All that proved to be the appetiser, though, to an even more exciting feature. The Angry Red Planet (1959) is one I'd actually heard of - it crops up in a few books about science fiction cinema, and is always dismissed as more-or-less crap. Again, though, it's better than it looks if you've had a drink. And again the script is channelling some classic sci-fi notions, though in this case it's British sf. The two main influences (for my money) are the first Quatermass serial (and the Hammer film, The Quatermass Xxperiment) and the BBC radio drama Journey into Space. Both are well worth checking out.
So, what happens in this one, imdb synopsis guy?
The one physically unharmed but traumatized crew-member to return from the first Mars space expedition is interrogated to find out what happened.Sometimes I feel they're not really trying. As in 'Horrors', 'Angry' sees four humans go to Mars, and crew selection follows the same routine - wooden but handsome leader, decorative ladyperson (this time enhanced by being the daughter of a brilliant scientist, so at least she has sound family reasons for choosing an unfeminine career), cerebral male boffin (this time with a beard instead of a moustache, but facial hair must be present), and the ignorant bloke (or 'regular guy') who gets to tote the biggest gun.
Only two crewpersons return from Mars - wooden commander and cute red-headed science girl, and both are in a Bad Way. As in the first Quatermass adventure, the ship is brought down from Earth orbit by remote control, as the crew can't be reached. The commander is delirious because he's been infected by some kind of alien growth, so science girl has to explain what happened. Unfortunately she's been shaken up and it takes several flashbacks to find out. The resulting narrative is one of strange mental projections, carnivorous plants, a giant amoeba with revolving eyes, and a huge, Dali-esque rat spider with crab claws. No, really. It's bonkers.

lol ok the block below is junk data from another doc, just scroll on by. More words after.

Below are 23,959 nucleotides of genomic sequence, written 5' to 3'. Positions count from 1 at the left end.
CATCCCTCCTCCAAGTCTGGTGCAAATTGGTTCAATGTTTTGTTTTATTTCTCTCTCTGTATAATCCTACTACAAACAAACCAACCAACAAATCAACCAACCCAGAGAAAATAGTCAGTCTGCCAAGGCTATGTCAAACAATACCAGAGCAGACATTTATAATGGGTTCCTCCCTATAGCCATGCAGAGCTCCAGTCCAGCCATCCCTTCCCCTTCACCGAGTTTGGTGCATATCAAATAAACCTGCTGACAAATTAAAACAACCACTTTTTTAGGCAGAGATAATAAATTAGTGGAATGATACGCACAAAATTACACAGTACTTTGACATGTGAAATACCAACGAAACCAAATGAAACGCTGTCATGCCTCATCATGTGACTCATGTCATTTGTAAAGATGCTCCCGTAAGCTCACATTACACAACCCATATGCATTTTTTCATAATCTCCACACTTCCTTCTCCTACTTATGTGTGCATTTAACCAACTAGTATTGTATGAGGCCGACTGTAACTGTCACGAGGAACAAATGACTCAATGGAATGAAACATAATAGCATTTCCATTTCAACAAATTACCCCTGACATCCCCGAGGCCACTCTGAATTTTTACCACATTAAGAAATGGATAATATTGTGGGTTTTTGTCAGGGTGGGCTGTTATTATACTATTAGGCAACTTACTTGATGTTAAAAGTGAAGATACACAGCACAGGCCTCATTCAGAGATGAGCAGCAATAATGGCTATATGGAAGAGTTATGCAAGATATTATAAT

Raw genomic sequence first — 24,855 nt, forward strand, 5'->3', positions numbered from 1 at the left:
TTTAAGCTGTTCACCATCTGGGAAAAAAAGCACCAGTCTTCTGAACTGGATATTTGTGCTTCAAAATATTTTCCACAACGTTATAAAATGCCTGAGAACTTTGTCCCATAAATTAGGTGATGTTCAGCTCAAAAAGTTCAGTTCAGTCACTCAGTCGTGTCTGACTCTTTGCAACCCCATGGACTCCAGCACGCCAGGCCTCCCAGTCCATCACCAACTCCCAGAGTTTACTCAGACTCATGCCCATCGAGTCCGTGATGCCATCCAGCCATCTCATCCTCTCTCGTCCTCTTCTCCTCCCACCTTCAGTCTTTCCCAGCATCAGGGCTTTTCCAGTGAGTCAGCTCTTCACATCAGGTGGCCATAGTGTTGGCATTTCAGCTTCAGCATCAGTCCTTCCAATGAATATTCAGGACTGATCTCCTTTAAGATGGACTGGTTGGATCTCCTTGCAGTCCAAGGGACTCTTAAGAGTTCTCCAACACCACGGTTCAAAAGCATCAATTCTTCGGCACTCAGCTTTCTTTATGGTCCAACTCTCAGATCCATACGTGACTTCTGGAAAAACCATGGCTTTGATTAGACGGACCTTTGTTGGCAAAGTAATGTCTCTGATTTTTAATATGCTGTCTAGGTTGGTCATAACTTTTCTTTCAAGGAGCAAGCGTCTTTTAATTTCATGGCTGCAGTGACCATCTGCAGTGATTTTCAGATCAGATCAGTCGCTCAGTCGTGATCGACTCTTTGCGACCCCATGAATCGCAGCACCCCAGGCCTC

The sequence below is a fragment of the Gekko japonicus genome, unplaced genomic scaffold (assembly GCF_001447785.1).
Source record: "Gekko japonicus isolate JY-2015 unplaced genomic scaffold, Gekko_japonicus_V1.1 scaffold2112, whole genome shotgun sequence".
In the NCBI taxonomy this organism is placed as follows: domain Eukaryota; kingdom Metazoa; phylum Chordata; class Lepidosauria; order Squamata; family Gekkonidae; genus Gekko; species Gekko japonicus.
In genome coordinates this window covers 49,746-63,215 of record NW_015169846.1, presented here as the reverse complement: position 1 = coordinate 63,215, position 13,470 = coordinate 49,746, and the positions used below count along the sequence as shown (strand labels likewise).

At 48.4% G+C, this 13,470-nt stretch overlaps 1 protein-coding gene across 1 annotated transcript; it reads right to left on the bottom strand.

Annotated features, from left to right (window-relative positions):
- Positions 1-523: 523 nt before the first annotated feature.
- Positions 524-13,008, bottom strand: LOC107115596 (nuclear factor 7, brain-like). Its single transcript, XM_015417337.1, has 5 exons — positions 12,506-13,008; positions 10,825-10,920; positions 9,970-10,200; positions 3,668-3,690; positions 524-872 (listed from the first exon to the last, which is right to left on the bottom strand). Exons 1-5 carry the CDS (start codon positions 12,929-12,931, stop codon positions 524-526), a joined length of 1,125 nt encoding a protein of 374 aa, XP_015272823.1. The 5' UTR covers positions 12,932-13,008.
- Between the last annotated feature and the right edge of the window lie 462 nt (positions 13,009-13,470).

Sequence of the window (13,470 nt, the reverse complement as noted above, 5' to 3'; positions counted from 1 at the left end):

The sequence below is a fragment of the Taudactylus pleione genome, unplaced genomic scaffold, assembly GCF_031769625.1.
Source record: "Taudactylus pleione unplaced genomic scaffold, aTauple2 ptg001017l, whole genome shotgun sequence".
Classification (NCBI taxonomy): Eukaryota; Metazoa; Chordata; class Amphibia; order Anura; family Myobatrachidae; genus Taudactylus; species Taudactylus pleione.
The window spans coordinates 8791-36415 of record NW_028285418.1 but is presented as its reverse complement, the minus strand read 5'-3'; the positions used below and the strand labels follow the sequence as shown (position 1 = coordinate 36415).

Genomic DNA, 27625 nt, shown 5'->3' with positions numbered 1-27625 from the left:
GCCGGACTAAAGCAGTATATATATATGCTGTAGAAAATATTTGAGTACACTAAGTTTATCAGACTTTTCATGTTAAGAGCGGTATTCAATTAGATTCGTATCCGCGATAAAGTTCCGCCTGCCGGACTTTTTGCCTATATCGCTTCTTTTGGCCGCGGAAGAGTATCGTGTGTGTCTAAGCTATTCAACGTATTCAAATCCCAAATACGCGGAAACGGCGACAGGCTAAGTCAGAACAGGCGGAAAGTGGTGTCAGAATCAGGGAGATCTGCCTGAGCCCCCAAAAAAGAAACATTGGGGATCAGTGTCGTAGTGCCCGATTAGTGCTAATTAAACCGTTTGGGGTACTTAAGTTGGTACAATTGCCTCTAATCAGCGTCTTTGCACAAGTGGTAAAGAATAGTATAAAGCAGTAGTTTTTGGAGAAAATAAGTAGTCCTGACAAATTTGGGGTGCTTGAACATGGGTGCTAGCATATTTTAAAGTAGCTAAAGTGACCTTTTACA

Overall, 'Angry' seems to be a bigger and better production than 'Horrors', though much of the early blast-off stuff is clearly stock footage. There is even a touch of humour - the spaceship's computer is called Burroughs. And when the team are on the red planet, it really is red. But don't take my word for it.
Oh. Well, CineMagic turns out to be turning the screen red and using rather cheap backdrops to produce a bargain basement Mars. Oddly enough, the technique is rather charming, giving a cartoon-like quality to what is a cartoon-like tale. And, though the landscape drawings are poor, the effect on the live actors isn't totally naff.
Anyway, our heroes have all sorts of bother on Mars (and they, too, deploy a rubber boat - coincidence?). But it comes down to this - the Martians are a highly advanced race of three eyed, telepathic insectoids who don't want pesky warlike humans ('technological adults but spiritual and emotional infants') invading their world. The insectoids allow native fauna to kill off the boffin and the regular guy. The commander is then infected with that old favourite, Something Green On His Hand Syndrome, whereupon female scientist Iris manages to take off before collapsing from the stress of it all. Fortunately for wooden commander bloke whose name eludes me, when they get back to Earth his nasty Martian rash is cured by the brilliance of cute girl scientist. So they can go off and be decorously romantic, leaving space exploration behind them. Along with, presumably, the rest of the human race.
And at this point I think I passed out.
The Angry Red Planet is currently available on YouTube and Dailymotion.
The Wizard of Mars aka Horrors of the Red Planet is currently available on YouTube.